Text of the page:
Indonesia and Malaysia Will Bring In ‘Boat People’

It looks like the shelter situation with the migrants will end for now, Malaysia and Indonesia said on Wednesday they would offer shelter to 7,000 “boat people” trapped at sea in boats, but the two made it clear that this decision is temporary and that they would take no more.

The situation has recently gotten out of control with more than 3,000 migrants landing this month in Indonesia and Malaysia. The two along with Thailand have turned away several boats in the past despite calls from the United Nations to give them shelter and medical attention.

In a statement made by the three countries, they emphasized that the international community has to get involved and help with the situation too.

The migrants making the dangerous journey are mostly Rohingya Muslims from Myanmar and Bangladeshis. Women, men and children are all making the dangerous cross after being persecuted by the military and other groups. They’re also escaping poverty but now face other problems, like starvation at sea. “What we have clearly stated is that we will take in only those people in the high sea,” Malaysian Foreign Minister Anifah Aman said. “But under no circumstances would we be expected to take each one of them if there is an influx of others.”

The two countries trying to help out said they would offer “resettlement and repatriation”, a process that would be “done in a year by the international community”.

United Nations and U.S

The United Nations, which has criticized and urged the three governments to take action and bring them in, welcomed the move.

Countries like the United States were ready to help out if the nations did not come up with a solution. They were prepared to provide financial and resettlement aid to those trapped in the sea, Acting State Department Spokeswoman Marie Harf told a briefing in Washington.

They were also prepared to take charge of an effort involving many countries willing to aid. This would have been organized by the United Nations High Commissioner for Refugees (UNHCR) to resettle the most vulnerable migrants, she said.

Thailand Has Not Decided

Malaysia’s Foreign Minister made it clear that temporary shelters would be set up for those trapped, but not in Thailand, which has avoided the situation.

Thailand did say that they will allow the sick to come in and get some medical attention, but have not said anything about letting the others in.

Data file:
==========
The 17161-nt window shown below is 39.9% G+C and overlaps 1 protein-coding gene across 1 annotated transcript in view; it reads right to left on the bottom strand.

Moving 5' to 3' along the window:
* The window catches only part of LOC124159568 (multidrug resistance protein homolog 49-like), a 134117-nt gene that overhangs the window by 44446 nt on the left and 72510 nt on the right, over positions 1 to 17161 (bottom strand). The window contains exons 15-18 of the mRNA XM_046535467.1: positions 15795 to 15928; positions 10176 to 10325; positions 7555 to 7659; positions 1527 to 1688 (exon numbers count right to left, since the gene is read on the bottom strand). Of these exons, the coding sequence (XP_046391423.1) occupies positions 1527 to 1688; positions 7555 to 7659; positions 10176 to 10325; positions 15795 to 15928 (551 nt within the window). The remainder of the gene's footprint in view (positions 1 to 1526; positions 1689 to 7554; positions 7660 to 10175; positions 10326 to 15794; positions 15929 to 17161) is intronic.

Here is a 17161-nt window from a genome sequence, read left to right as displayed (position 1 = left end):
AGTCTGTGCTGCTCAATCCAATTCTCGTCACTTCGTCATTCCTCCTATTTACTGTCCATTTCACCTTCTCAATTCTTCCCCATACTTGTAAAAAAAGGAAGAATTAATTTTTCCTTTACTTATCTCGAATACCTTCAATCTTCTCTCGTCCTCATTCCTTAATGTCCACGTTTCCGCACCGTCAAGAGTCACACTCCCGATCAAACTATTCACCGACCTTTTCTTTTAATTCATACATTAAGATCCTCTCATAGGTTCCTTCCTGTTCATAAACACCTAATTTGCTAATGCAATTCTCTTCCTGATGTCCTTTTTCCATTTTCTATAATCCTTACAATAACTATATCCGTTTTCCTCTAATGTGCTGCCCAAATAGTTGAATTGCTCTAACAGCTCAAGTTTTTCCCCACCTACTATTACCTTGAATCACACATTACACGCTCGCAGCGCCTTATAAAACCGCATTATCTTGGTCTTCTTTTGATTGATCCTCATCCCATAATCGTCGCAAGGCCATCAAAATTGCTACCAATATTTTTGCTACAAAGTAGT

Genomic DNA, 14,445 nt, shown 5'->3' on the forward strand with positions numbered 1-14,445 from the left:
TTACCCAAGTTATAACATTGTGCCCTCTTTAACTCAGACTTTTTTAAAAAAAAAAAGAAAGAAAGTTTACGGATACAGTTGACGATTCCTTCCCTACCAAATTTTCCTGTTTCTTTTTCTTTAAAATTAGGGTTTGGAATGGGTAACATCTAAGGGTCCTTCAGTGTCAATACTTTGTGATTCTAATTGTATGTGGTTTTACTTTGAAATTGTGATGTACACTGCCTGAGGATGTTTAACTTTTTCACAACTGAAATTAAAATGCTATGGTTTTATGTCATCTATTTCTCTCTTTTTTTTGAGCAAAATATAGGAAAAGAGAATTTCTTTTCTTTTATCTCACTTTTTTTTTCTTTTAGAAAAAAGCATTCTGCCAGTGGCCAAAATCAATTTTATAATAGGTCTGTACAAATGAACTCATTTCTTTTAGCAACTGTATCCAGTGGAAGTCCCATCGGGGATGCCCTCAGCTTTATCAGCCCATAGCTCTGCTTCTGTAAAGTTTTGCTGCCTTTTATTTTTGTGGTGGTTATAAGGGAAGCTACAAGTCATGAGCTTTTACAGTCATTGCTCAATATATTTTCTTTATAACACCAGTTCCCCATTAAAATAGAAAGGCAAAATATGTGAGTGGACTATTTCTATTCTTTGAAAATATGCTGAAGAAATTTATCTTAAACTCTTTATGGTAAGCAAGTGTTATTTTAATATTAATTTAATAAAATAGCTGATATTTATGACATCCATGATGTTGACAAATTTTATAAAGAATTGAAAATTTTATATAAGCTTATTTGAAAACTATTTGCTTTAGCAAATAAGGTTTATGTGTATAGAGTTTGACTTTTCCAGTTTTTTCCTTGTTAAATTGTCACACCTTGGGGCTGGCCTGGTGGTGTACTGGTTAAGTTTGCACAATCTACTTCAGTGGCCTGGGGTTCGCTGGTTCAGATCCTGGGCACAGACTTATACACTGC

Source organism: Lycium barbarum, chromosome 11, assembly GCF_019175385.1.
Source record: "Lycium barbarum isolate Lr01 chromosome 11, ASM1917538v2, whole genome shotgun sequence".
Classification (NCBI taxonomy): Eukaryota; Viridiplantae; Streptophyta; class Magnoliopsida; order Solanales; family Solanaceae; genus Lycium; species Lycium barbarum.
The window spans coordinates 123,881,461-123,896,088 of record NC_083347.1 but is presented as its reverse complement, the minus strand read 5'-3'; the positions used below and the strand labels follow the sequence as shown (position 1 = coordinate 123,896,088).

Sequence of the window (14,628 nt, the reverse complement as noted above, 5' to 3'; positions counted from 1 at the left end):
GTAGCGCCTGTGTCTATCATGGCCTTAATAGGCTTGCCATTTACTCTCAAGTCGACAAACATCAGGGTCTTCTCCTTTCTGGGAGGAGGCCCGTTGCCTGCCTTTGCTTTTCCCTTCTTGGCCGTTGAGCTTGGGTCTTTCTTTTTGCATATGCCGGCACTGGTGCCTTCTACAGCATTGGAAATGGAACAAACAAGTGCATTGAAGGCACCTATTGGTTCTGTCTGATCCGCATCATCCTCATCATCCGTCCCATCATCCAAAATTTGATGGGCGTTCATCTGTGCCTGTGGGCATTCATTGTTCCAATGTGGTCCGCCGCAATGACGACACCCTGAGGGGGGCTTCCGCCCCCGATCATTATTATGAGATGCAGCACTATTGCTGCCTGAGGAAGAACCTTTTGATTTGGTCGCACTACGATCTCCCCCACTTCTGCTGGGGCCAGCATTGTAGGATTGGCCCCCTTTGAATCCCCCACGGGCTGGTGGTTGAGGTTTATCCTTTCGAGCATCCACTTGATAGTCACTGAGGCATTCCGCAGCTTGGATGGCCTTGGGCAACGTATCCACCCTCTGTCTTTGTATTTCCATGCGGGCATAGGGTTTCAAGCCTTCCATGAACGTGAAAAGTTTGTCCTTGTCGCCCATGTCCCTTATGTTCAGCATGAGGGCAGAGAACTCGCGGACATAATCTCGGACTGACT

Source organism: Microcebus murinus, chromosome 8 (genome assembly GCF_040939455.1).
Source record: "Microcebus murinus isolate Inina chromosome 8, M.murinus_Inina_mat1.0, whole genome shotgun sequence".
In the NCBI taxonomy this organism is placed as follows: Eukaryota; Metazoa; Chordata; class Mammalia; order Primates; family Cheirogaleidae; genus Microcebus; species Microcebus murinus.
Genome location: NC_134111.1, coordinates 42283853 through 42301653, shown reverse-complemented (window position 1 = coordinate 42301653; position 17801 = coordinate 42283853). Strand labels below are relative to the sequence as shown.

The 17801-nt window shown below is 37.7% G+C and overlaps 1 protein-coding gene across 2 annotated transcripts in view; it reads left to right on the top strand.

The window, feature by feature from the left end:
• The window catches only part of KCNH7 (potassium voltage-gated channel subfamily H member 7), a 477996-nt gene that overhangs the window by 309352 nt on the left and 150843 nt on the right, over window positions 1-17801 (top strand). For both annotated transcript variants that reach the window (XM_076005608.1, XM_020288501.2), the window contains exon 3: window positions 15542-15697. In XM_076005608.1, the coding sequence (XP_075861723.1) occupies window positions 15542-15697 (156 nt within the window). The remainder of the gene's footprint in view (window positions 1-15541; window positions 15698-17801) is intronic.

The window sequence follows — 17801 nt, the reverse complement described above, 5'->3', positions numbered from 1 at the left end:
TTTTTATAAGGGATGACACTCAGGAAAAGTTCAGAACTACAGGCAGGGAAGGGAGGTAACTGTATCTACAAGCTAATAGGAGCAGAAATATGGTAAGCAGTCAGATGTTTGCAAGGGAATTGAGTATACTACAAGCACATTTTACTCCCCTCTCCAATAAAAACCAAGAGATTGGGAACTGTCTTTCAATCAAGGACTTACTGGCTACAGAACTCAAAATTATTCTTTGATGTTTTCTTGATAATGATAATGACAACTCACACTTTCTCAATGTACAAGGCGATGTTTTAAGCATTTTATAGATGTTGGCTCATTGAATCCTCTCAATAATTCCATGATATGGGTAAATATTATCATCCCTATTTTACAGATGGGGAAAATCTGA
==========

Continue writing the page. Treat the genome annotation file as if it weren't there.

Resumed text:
At least they have listened to the United Nations, saying that they would not force boats back out to sea. “Thailand attaches great importance to humanitarian assistance and will not push back migrants stranded in the Thai territorial water,” the Ministry of Foreign Affairs said in a statement.

Thailand might make it all clear in a conference they called for on the issue at the end of this month. “We maintain our stance that we are a transit country,” Thai Prime Minister Prayuth Chan-Ocha told reporters in Bangkok.

RohingyaHours before officials from the countries met, hundreds of migrants landed in a province of Indonesia. “We have to find ways to resettle them as soon as possible without creating a new moral hazard,” Dewi Fortuna Anwar, political adviser to Indonesia’s vice president, told reporters in Jakarta.

“If migrants start thinking of Indonesia as a transit point or as having a higher chance of getting resettled, that would create another problem that we have to prevent.”

She said Myanmar is responsible for what’s going on. United Nations has told them several times that they must stop discrimination against this group and try to put an end to the illegal migration.


The United States agreed with these calls, saying their people are the ones making the groups flee.

“Ultimately (Myanmar) must take steps to address the root causes that drove these people (to sea) and we need long term sustainable solutions, development, protection of basic human rights if we’re really going to answer the problem,” Deputy Secretary of State Antony Blinken told a conference in Jakarta.

He is scheduled to visit Myanmar on Thursday to discuss the situation and what they could do to stop it.

Myanmar has around 1.1 million Rohingya Muslims that are not considered citizens by national law and live in terrible conditions. Around 140,000 have been displaced in the last three years.

People in Myanmar call the Rohingya “Bengalis”, a name they reject because it basically says they’re immigrants from Bangladesh despite living in that area for decades now.

The government of Myanmar said yesterday in a statement published by the state media that they are making efforts to stop these persecutions and the migrants from fleeing the area.